PERMANENT HEARING LOSS
Noise pollution is quickly approaching epidemic proportions, since hearing loss is so subtle people are frequently affected without even noticing. Noise-induced hearing loss is a cumulative and permanent sensory-neural hearing loss that develops over days, weeks, or even years of excessive noise exposure.
HEARING CONSERVATION LEGISLATION
The hearing conservation amendment requires employers to monitor all employees exposed to noise levels between 80 dB and 130 dB. The following chart shows the maximum exposure time allowed at the given decibel level without hearing protection. As this chart reflects, there are debates within the controlling agencies as to just how loud “too loud” is. The Environmental Protection Agency (EPA) has the strictest guidelines, claiming noise exposure more than 76 dB over an 8-hour period is unhealthy.
IMPROVE YOUR HEARING CONSERVATION PROGRAM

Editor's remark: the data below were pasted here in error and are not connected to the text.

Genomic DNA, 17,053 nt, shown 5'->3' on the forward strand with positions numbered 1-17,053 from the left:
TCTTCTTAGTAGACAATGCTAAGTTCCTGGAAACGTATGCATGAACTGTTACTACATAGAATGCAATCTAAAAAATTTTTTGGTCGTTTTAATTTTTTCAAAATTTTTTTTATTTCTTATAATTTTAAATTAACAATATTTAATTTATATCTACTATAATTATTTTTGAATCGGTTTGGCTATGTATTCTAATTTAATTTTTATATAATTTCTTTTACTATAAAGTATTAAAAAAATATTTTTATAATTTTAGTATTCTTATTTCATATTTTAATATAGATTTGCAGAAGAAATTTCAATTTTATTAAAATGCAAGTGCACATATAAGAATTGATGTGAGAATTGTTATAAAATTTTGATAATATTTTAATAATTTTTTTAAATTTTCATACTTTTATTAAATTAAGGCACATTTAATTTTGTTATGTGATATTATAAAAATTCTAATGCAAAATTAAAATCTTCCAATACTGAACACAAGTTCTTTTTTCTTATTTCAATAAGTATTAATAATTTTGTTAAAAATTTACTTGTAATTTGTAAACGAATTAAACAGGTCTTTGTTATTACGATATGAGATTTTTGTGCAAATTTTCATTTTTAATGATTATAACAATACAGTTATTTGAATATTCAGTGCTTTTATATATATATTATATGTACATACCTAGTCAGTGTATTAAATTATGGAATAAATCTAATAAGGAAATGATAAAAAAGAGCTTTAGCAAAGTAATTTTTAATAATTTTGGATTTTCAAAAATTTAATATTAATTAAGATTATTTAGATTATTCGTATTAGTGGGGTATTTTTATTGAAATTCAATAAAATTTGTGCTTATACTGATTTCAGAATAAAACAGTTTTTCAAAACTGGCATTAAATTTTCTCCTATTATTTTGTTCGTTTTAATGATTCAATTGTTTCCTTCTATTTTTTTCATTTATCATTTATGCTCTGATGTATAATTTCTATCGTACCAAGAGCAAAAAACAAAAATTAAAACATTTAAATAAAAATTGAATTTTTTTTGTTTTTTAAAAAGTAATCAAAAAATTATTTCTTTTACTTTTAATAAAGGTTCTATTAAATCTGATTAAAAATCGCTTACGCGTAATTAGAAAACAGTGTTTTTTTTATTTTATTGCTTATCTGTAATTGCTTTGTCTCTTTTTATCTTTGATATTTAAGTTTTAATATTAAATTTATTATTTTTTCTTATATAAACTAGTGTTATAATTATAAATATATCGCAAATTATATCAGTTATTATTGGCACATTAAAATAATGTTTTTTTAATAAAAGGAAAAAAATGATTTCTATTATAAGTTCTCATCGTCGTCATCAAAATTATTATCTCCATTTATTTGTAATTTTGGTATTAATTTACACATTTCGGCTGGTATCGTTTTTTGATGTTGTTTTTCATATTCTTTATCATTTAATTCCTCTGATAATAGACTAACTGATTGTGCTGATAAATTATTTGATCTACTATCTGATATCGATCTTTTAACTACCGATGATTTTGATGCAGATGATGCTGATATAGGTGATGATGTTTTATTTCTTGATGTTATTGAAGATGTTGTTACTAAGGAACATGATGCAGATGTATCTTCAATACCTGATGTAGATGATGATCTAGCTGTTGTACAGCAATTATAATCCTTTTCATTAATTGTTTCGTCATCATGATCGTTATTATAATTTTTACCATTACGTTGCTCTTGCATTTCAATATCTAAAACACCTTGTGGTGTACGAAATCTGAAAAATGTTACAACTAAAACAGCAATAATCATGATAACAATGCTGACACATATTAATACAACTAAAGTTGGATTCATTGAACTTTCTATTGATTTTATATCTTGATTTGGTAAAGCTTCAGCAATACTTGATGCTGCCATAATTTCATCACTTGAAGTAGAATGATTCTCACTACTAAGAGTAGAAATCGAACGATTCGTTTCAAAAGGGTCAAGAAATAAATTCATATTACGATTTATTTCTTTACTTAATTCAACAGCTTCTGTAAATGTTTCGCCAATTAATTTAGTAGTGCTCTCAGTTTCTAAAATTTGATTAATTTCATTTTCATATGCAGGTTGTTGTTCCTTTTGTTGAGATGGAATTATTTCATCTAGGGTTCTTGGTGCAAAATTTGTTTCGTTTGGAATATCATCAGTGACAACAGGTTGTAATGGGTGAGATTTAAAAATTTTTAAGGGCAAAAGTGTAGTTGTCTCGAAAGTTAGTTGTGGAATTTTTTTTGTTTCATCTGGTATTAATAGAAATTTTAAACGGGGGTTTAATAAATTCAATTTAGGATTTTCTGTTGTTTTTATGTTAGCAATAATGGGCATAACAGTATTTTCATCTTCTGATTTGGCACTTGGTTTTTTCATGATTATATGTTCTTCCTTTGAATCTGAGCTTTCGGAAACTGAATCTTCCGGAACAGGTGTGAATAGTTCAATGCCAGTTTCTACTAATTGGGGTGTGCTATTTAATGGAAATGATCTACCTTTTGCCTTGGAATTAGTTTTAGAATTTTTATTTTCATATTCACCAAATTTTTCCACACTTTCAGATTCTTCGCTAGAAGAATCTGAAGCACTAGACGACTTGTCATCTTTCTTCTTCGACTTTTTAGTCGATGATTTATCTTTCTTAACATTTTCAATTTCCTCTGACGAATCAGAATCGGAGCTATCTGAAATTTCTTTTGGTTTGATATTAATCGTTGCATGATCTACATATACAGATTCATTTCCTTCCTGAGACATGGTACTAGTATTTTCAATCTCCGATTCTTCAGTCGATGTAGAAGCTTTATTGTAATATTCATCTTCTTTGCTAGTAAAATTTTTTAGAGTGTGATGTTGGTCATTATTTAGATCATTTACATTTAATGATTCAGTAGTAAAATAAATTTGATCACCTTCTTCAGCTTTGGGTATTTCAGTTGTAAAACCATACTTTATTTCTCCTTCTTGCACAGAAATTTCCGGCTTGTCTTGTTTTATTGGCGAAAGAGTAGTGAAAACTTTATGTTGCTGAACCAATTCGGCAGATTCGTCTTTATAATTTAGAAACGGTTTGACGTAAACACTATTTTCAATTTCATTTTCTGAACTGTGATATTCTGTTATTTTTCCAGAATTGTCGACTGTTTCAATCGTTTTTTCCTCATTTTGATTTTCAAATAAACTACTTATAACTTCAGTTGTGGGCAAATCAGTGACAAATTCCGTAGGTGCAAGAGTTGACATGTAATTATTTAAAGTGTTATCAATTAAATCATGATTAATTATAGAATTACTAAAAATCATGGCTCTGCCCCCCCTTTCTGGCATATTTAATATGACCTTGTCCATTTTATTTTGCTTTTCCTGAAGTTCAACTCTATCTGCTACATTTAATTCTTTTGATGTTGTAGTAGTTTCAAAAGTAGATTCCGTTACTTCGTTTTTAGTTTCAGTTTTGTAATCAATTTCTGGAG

Due to the complex nature of noise-related medical problems we encourage educating employees about noise-induced medical problems and the associated consequences. Don’t let the employees or the customers just guess if the noise level bothers their ears. Improve your company-wide hearing conservation program with the monitor that shows just how loud it is.
OTHER MAJOR MEDICAL PROBLEMS
Once this loss occurs, it is difficult for the person to notice when the noise level is too high. In addition to hearing loss, there are many studies showing that stress induced by noise is causing major medical problems as well.
EASY COMPLIANCE WITH REGULATIONS
Due to recent research, EPA has recommended one-half exposure for every 3 dB, compared to the one-half exposure for every 5 dB from the Occupational Safety and Health Administration. Whichever guidelines you choose to follow, the McLennan Sound Monitoring, Inc. sound level monitor allows your company to easily comply.